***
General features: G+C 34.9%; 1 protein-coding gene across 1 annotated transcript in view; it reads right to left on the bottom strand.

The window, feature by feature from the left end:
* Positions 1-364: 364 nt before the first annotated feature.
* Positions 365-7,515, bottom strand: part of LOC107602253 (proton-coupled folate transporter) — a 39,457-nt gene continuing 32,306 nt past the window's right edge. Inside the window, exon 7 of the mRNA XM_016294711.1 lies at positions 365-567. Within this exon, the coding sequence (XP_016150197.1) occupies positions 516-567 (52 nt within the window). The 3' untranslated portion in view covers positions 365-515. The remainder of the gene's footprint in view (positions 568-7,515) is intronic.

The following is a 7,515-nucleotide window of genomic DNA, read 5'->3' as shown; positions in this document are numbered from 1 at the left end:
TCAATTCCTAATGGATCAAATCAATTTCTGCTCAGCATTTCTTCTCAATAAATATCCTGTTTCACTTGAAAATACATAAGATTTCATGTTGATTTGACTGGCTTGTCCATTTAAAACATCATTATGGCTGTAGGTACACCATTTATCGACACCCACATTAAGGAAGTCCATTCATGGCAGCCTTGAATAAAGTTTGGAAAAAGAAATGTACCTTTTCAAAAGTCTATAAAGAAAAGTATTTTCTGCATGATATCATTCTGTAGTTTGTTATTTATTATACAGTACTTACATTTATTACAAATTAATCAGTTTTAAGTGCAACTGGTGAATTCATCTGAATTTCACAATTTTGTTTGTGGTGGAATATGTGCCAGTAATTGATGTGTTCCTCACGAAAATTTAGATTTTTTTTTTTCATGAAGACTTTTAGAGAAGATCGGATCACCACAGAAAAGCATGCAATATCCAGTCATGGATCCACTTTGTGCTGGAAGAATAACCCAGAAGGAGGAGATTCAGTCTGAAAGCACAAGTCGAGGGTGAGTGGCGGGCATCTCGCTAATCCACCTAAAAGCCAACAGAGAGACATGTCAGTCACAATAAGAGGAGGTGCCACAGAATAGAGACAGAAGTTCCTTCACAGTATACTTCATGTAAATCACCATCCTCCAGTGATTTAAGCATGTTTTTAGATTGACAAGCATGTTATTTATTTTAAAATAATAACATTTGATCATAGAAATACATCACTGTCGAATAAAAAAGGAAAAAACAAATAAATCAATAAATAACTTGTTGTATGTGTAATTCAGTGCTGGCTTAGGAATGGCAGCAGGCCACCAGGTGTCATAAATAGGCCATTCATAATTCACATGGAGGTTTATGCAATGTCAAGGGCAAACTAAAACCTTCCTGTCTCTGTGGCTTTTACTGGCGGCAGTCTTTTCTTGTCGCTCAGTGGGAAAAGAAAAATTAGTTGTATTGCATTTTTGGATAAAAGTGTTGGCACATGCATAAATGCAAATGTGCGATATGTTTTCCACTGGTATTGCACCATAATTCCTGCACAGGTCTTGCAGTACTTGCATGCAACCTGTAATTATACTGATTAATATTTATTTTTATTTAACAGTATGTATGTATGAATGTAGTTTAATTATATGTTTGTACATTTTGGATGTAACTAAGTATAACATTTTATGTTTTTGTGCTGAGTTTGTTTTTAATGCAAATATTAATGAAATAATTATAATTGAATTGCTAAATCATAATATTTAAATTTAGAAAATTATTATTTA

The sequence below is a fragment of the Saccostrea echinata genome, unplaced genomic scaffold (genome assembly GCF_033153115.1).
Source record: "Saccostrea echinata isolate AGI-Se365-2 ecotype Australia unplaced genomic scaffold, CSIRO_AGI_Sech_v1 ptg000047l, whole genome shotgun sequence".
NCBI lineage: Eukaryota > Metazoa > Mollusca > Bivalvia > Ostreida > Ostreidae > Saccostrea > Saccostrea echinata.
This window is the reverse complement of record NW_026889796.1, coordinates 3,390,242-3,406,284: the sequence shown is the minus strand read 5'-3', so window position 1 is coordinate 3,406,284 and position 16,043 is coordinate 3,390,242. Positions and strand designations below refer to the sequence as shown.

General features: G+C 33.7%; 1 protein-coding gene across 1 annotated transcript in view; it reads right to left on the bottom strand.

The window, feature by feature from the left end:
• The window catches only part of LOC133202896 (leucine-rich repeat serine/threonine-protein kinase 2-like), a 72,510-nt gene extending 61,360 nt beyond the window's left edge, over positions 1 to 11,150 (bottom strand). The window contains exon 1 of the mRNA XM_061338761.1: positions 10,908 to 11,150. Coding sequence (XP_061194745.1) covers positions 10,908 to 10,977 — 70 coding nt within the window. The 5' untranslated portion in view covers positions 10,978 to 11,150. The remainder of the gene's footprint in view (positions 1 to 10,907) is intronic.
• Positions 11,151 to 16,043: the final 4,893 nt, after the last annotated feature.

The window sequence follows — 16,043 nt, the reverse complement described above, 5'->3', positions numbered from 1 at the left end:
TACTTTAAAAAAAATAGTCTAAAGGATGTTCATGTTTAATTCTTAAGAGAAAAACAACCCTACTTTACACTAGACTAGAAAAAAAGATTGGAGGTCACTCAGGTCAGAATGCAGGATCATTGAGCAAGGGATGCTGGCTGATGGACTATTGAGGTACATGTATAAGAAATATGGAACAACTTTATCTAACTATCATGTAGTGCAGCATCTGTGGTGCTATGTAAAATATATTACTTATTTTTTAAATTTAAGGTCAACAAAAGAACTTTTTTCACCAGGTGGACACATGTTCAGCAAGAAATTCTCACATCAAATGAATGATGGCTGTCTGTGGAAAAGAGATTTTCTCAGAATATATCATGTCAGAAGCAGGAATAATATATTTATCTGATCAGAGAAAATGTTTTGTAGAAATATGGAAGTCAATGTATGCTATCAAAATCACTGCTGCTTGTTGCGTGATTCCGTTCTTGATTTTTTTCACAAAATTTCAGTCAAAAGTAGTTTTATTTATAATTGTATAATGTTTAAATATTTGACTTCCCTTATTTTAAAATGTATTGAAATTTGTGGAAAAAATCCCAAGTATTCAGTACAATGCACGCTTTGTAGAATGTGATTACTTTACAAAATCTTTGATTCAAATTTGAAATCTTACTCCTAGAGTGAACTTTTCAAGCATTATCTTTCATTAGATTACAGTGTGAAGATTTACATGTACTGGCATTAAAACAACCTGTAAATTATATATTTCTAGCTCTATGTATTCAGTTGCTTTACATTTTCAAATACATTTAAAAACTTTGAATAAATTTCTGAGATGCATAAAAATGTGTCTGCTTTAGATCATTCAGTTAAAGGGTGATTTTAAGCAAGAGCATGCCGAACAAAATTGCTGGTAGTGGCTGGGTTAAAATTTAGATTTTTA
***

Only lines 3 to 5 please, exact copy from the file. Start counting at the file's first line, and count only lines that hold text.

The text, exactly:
* Positions 1-364: 364 nt before the first annotated feature.
* Positions 365-7,515, bottom strand: part of LOC107602253 (proton-coupled folate transporter) — a 39,457-nt gene continuing 32,306 nt past the window's right edge. Inside the window, exon 7 of the mRNA XM_016294711.1 lies at positions 365-567. Within this exon, the coding sequence (XP_016150197.1) occupies positions 516-567 (52 nt within the window). The 3' untranslated portion in view covers positions 365-515. The remainder of the gene's footprint in view (positions 568-7,515) is intronic.

The following is a 7,515-nucleotide window of genomic DNA, read 5'->3' as shown; positions in this document are numbered from 1 at the left end: